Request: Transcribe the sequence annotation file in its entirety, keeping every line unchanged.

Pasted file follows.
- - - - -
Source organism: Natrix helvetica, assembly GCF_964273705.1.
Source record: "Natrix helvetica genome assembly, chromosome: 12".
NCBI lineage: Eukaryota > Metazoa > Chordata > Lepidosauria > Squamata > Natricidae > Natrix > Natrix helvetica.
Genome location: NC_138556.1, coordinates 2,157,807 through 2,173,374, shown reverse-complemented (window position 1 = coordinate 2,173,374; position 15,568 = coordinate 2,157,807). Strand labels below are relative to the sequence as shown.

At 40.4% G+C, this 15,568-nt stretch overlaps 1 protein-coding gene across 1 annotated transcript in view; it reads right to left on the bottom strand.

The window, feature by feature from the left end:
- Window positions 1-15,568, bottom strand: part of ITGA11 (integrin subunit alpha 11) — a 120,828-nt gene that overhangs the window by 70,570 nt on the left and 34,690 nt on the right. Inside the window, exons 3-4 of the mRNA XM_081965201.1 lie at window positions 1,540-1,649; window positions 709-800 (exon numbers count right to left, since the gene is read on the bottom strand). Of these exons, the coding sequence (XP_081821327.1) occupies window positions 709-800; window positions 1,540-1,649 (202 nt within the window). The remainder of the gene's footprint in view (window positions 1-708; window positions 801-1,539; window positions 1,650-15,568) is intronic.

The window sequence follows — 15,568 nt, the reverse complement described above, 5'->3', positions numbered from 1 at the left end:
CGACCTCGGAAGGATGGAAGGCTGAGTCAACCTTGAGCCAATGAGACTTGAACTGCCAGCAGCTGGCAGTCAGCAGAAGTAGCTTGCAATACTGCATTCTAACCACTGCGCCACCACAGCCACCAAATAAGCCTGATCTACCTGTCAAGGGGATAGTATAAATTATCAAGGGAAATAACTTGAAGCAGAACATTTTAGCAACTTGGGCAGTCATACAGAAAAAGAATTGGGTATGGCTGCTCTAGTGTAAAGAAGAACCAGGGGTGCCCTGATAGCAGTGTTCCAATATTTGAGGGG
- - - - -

Source organism: Natrix helvetica, assembly GCF_964273705.1.
Source record: "Natrix helvetica genome assembly, chromosome: 12".
NCBI lineage: Eukaryota > Metazoa > Chordata > Lepidosauria > Squamata > Natricidae > Natrix > Natrix helvetica.
Genome location: NC_138556.1, coordinates 2,157,807 through 2,173,374, shown reverse-complemented (window position 1 = coordinate 2,173,374; position 15,568 = coordinate 2,157,807). Strand labels below are relative to the sequence as shown.

At 40.4% G+C, this 15,568-nt stretch overlaps 1 protein-coding gene across 1 annotated transcript in view; it reads right to left on the bottom strand.

The window, feature by feature from the left end:
- Window positions 1-15,568, bottom strand: part of ITGA11 (integrin subunit alpha 11) — a 120,828-nt gene that overhangs the window by 70,570 nt on the left and 34,690 nt on the right. Inside the window, exons 3-4 of the mRNA XM_081965201.1 lie at window positions 1,540-1,649; window positions 709-800 (exon numbers count right to left, since the gene is read on the bottom strand). Of these exons, the coding sequence (XP_081821327.1) occupies window positions 709-800; window positions 1,540-1,649 (202 nt within the window). The remainder of the gene's footprint in view (window positions 1-708; window positions 801-1,539; window positions 1,650-15,568) is intronic.

The window sequence follows — 15,568 nt, the reverse complement described above, 5'->3', positions numbered from 1 at the left end:
CGACCTCGGAAGGATGGAAGGCTGAGTCAACCTTGAGCCAATGAGACTTGAACTGCCAGCAGCTGGCAGTCAGCAGAAGTAGCTTGCAATACTGCATTCTAACCACTGCGCCACCACAGCCACCAAATAAGCCTGATCTACCTGTCAAGGGGATAGTATAAATTATCAAGGGAAATAACTTGAAGCAGAACATTTTAGCAACTTGGGCAGTCATACAGAAAAAGAATTGGGTATGGCTGCTCTAGTGTAAAGAAGAACCAGGGGTGCCCTGATAGCAGTGTTCCAATATTTGAGGGG